Companies like Facebook, Twitter, LinkedIn and Google have the task of operating and maintaining some of the biggest websites on the internet, and due to not only the amount of content they host, but the massive number of user accounts they must keep up and online at all times requires a massive database. These three companies have teamed up to create the perfect database designed to scale to massive proportions.
Facebook along host one of the largest MySQL database deployments ever built and as the service continues to grow, a vanilla distribution of Oracle's MySQL was just not cutting it, so Facebook teamed up with Google, LinkedIn and Twitter to develop a MySQL alternative, WebScaleSQL, that was both scalable and robust enough to keep the social networking empires running for the foreseeable future. WsSQL is built with collaboration in mind and speed in mind, and allows database engineers from different companies to work together to create the best database possible.
"Our goal in launching WebScaleSQL is to enable the scale-oriented members of the MySQL community to work more closely together in order to prioritize the aspects that are most important to us. We aim to create a more integrated system of knowledge-sharing to help companies leverage the great features already found in MySQL 5.6, while building and adding more features that are specific to deployments in large scale environments," Facebook said in the company's developers blog. "In the last few months, engineers from all four companies have contributed code and provided feedback to each other to develop a new, more unified, and more collaborative branch of MySQL."
Collaboration between database engineers from the four companies has already proved massively effective, and has allow WebScaleSQL to grow into a very powerful and scalable piece of infrastructure. The work done by WebScaleSQL partners has already aided in major changes and improvements to the new branch of MySQL, including the following:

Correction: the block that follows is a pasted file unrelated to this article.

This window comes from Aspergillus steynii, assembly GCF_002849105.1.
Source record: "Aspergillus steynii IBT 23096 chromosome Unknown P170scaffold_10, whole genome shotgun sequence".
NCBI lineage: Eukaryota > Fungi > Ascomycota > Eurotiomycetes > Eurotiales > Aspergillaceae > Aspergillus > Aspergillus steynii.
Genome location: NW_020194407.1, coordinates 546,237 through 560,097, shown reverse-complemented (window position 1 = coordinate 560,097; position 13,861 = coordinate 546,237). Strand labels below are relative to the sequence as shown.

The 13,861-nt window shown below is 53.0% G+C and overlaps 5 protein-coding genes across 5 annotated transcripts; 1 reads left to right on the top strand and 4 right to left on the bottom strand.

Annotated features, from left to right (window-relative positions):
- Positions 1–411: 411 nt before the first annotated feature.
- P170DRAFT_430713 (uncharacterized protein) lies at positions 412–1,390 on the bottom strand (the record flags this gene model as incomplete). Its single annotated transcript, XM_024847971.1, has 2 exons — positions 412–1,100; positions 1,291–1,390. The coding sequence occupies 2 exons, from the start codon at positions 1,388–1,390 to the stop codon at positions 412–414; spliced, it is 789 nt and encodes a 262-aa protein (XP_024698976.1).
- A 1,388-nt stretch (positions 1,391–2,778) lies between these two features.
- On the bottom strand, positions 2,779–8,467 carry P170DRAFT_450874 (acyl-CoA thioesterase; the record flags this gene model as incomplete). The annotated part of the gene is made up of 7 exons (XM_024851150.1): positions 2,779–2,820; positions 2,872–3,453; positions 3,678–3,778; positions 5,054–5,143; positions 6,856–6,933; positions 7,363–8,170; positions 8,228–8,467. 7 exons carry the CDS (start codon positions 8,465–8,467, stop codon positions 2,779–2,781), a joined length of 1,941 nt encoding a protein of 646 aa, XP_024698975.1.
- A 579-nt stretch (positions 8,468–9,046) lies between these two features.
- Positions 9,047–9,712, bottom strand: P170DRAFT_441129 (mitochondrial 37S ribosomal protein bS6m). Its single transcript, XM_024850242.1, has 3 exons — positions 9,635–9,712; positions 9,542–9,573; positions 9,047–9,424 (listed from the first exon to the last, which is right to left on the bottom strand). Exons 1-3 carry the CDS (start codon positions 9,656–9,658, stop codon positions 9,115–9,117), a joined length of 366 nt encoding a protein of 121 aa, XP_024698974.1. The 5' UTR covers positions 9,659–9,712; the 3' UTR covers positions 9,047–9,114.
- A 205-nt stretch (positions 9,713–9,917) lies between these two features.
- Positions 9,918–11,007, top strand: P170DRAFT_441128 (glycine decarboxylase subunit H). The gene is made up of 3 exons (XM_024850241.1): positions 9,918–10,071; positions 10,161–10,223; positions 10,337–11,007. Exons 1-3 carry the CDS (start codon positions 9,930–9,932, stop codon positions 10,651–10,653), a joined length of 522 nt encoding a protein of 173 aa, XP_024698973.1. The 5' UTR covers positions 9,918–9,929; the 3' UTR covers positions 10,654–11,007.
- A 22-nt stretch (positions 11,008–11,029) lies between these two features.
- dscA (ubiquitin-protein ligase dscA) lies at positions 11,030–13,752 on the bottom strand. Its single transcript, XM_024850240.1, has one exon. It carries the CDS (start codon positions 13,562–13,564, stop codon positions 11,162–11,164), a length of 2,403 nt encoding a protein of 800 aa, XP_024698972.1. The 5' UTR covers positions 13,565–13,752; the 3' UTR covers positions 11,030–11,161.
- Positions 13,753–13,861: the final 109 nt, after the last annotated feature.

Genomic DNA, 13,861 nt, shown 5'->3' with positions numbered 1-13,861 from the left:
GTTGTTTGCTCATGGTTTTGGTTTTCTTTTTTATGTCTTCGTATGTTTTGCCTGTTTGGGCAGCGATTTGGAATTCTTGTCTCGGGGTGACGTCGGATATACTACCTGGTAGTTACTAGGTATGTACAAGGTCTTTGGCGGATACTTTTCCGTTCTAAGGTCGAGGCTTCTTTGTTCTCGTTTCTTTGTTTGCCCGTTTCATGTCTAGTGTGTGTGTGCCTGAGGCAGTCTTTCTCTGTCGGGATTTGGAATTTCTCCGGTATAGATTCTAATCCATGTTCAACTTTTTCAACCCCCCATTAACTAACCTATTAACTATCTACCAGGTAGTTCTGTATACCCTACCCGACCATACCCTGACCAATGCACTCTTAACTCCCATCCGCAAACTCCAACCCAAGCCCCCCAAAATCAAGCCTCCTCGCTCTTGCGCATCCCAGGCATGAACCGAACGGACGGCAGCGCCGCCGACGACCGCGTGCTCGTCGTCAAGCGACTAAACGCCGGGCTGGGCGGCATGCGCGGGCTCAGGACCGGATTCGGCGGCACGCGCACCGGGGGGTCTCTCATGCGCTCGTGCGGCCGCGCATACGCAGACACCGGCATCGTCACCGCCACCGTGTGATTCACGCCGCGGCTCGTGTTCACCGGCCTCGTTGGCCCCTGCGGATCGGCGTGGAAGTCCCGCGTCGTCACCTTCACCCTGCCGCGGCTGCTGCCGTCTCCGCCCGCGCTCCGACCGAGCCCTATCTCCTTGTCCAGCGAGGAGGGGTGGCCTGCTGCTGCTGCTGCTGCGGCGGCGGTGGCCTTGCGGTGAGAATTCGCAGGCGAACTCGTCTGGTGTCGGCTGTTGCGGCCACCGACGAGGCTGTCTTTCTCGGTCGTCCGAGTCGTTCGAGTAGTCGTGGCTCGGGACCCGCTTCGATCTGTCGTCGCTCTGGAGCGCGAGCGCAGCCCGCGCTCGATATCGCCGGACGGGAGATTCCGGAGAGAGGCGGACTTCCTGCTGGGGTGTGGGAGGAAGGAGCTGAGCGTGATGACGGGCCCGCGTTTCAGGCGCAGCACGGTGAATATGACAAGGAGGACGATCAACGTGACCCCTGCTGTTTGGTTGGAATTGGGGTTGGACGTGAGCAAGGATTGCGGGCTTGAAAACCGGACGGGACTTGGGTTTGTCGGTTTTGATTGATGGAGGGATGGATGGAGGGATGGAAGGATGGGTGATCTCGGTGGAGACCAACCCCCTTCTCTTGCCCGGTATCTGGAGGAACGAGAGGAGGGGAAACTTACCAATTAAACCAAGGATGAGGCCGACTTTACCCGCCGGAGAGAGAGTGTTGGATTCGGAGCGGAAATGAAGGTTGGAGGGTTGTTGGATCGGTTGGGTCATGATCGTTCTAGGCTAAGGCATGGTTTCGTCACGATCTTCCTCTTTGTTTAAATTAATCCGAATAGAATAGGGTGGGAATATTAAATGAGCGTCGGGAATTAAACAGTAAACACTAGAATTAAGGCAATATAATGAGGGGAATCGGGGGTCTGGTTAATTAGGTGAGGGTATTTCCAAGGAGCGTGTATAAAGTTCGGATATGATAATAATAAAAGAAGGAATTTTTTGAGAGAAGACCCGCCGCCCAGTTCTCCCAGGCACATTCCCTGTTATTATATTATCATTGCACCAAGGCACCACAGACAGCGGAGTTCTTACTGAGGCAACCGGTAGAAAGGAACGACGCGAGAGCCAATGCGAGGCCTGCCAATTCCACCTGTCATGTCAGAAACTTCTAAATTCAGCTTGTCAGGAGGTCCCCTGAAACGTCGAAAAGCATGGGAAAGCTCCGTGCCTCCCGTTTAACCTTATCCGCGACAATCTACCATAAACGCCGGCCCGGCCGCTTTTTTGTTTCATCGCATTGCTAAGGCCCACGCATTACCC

- An automated framework that will, for each proposed change, run and publish the results of MySQL's built-in test system (mtr).
- A full new suite of stress tests and a prototype automated performance testing system.
- Several changes to the tests already found in MySQL, and to the structure of some existing code, to avoid problems where otherwise safe code changes had previously caused tests to fail or caused unnecessary conflicts. These changes make it easier to work on the code and helped us get started creating WebScaleSQL.
- Several changes to improve the performance of WebScaleSQL, including buffer pool flushing improvements (links here and here); optimizations to certain types of queries; support for NUMA interleave policy; and more.
- New features that make operating WebScaleSQL at true web scale easier, such as super_read_only, and the ability to specify sub-second client timeouts.
"We will keep all our WebScaleSQL work open, to create a useful branch for others within the MySQL community who are focused on scale deployments. We'll continue to follow the most up-to-date upstream version of MySQL. As long as the MySQL community releases continue, we are committed to remaining a branch - and not a fork - of MySQL," Facebook continued. "We're excited to expand our existing work on WebScaleSQL, and we think that this collaboration represents an opportunity for the scale-oriented members of the MySQL community to work together in a more efficient and transparent way that will benefit us all."